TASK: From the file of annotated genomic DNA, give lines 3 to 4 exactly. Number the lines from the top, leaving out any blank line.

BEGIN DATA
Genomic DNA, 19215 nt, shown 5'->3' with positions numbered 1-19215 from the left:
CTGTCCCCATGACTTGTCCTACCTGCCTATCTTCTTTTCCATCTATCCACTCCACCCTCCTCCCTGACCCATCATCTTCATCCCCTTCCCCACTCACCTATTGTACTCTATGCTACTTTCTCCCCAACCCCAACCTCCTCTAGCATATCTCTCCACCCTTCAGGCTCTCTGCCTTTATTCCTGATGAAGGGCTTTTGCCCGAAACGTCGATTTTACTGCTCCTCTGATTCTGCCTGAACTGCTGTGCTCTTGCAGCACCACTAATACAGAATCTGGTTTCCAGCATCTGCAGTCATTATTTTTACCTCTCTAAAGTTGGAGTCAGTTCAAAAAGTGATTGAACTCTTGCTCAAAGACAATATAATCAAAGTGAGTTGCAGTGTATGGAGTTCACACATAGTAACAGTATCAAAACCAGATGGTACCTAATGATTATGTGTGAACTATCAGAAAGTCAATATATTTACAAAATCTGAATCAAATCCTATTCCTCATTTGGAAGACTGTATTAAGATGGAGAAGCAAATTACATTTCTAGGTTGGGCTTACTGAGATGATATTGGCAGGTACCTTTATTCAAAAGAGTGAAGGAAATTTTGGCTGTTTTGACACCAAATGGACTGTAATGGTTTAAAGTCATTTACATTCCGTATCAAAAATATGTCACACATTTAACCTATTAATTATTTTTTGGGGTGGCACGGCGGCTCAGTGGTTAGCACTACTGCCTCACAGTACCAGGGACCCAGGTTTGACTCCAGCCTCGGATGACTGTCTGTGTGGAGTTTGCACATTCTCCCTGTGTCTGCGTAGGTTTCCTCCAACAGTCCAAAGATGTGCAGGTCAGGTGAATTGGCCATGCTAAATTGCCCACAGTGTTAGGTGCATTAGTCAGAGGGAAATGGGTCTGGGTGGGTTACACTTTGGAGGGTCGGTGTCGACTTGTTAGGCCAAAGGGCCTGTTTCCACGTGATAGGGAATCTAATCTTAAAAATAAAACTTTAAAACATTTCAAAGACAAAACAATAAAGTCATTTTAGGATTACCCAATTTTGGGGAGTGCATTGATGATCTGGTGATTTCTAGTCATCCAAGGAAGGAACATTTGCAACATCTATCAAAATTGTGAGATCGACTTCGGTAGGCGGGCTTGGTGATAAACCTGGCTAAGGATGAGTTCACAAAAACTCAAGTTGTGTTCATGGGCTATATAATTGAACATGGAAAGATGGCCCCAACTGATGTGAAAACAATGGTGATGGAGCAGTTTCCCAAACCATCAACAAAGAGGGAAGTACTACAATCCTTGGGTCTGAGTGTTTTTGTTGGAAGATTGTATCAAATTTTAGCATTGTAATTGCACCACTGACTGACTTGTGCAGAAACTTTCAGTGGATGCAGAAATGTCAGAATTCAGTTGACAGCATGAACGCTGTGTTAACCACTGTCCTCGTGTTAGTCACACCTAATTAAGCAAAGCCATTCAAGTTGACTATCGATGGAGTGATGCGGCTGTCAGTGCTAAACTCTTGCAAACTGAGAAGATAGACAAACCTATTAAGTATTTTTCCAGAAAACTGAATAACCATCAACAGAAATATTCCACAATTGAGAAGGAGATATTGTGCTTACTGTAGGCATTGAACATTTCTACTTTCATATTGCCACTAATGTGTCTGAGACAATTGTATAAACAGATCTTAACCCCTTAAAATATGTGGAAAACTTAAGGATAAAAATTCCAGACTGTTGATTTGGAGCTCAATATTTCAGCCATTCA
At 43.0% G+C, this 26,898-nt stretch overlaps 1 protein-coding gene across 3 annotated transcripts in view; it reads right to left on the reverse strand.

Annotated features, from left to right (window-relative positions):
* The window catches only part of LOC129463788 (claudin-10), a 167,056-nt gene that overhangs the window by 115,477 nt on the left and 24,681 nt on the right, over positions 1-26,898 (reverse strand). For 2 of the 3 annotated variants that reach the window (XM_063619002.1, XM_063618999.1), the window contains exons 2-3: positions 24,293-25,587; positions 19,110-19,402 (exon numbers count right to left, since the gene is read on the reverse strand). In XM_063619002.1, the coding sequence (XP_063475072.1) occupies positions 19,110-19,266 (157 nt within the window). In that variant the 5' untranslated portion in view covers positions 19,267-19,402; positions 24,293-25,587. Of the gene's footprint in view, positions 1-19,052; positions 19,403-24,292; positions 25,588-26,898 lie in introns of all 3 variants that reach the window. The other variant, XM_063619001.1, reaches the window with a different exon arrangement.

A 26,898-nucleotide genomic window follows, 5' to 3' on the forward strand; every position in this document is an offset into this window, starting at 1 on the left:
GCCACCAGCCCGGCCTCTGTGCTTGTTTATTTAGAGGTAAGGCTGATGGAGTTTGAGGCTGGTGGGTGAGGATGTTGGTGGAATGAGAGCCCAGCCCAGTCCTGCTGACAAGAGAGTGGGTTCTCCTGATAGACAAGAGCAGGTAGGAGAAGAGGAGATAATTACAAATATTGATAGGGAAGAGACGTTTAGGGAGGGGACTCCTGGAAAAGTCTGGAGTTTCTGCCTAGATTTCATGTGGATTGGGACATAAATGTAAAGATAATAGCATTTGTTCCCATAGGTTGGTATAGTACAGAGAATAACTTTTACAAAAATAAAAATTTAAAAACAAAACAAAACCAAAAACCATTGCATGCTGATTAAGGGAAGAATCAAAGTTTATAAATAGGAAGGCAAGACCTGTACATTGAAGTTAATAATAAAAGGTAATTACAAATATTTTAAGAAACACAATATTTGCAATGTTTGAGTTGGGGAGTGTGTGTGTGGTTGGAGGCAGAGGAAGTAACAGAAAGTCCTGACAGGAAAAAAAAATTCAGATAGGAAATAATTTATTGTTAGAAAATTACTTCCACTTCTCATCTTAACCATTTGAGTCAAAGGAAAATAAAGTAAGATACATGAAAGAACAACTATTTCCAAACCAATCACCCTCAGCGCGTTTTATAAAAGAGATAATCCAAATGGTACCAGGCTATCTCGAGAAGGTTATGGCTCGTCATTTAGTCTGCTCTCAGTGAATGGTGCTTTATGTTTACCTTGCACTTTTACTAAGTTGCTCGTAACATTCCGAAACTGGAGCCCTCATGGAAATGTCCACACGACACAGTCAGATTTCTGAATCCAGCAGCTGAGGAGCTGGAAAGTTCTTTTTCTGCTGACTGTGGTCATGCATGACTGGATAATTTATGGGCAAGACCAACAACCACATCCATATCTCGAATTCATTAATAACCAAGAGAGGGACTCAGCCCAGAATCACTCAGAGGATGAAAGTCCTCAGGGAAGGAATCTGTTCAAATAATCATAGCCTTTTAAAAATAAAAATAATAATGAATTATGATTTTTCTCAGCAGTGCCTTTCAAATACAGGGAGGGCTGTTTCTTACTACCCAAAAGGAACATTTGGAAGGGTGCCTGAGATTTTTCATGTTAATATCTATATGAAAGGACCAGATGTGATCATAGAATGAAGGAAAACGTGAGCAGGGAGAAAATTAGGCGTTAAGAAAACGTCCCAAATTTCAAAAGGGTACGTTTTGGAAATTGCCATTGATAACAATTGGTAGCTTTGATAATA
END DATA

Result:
At 43.0% G+C, this 26,898-nt stretch overlaps 1 protein-coding gene across 3 annotated transcripts in view; it reads right to left on the reverse strand.

Annotated features, from left to right (window-relative positions):